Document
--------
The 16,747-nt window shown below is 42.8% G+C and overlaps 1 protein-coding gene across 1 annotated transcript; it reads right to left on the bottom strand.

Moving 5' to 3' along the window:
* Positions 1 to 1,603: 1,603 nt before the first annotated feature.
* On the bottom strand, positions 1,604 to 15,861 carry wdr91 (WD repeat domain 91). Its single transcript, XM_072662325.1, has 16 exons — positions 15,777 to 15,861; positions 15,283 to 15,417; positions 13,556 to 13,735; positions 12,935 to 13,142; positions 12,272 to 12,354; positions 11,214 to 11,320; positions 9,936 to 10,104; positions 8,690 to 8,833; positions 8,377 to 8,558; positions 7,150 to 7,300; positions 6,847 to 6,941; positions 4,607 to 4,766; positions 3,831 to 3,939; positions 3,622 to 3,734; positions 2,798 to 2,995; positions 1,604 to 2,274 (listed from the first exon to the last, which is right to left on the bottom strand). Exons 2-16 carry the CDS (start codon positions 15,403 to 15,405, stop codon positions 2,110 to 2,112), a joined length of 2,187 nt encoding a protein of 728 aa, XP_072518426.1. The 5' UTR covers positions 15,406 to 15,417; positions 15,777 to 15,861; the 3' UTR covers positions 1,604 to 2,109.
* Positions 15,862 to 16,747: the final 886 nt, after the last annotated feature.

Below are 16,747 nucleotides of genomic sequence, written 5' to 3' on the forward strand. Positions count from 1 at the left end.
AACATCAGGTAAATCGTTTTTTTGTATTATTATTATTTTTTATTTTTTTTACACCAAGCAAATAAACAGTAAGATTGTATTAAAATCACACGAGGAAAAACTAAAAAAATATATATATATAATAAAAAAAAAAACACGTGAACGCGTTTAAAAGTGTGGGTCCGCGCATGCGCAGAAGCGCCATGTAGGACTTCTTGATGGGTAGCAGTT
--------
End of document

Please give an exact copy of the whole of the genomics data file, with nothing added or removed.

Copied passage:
The 16,747-nt window shown below is 42.8% G+C and overlaps 1 protein-coding gene across 1 annotated transcript; it reads right to left on the bottom strand.

Moving 5' to 3' along the window:
* Positions 1 to 1,603: 1,603 nt before the first annotated feature.
* On the bottom strand, positions 1,604 to 15,861 carry wdr91 (WD repeat domain 91). Its single transcript, XM_072662325.1, has 16 exons — positions 15,777 to 15,861; positions 15,283 to 15,417; positions 13,556 to 13,735; positions 12,935 to 13,142; positions 12,272 to 12,354; positions 11,214 to 11,320; positions 9,936 to 10,104; positions 8,690 to 8,833; positions 8,377 to 8,558; positions 7,150 to 7,300; positions 6,847 to 6,941; positions 4,607 to 4,766; positions 3,831 to 3,939; positions 3,622 to 3,734; positions 2,798 to 2,995; positions 1,604 to 2,274 (listed from the first exon to the last, which is right to left on the bottom strand). Exons 2-16 carry the CDS (start codon positions 15,403 to 15,405, stop codon positions 2,110 to 2,112), a joined length of 2,187 nt encoding a protein of 728 aa, XP_072518426.1. The 5' UTR covers positions 15,406 to 15,417; positions 15,777 to 15,861; the 3' UTR covers positions 1,604 to 2,109.
* Positions 15,862 to 16,747: the final 886 nt, after the last annotated feature.

Below are 16,747 nucleotides of genomic sequence, written 5' to 3' on the forward strand. Positions count from 1 at the left end.
AACATCAGGTAAATCGTTTTTTTGTATTATTATTATTTTTTATTTTTTTTACACCAAGCAAATAAACAGTAAGATTGTATTAAAATCACACGAGGAAAAACTAAAAAAATATATATATATAATAAAAAAAAAAACACGTGAACGCGTTTAAAAGTGTGGGTCCGCGCATGCGCAGAAGCGCCATGTAGGACTTCTTGATGGGTAGCAGTT